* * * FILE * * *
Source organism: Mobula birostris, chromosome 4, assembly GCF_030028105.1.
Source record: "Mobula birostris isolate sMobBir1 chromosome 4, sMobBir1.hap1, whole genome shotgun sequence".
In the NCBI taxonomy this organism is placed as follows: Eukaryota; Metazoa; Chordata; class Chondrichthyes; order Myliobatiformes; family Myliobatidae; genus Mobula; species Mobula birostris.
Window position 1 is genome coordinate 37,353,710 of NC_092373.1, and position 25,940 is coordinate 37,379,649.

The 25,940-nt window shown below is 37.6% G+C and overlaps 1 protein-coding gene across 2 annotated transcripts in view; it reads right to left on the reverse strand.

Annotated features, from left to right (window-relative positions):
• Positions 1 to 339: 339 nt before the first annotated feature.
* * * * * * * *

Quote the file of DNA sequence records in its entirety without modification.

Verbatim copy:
Source organism: Mobula birostris, chromosome 4, assembly GCF_030028105.1.
Source record: "Mobula birostris isolate sMobBir1 chromosome 4, sMobBir1.hap1, whole genome shotgun sequence".
In the NCBI taxonomy this organism is placed as follows: Eukaryota; Metazoa; Chordata; class Chondrichthyes; order Myliobatiformes; family Myliobatidae; genus Mobula; species Mobula birostris.
Window position 1 is genome coordinate 37,353,710 of NC_092373.1, and position 25,940 is coordinate 37,379,649.

The 25,940-nt window shown below is 37.6% G+C and overlaps 1 protein-coding gene across 2 annotated transcripts in view; it reads right to left on the reverse strand.

Annotated features, from left to right (window-relative positions):
• Positions 1 to 339: 339 nt before the first annotated feature.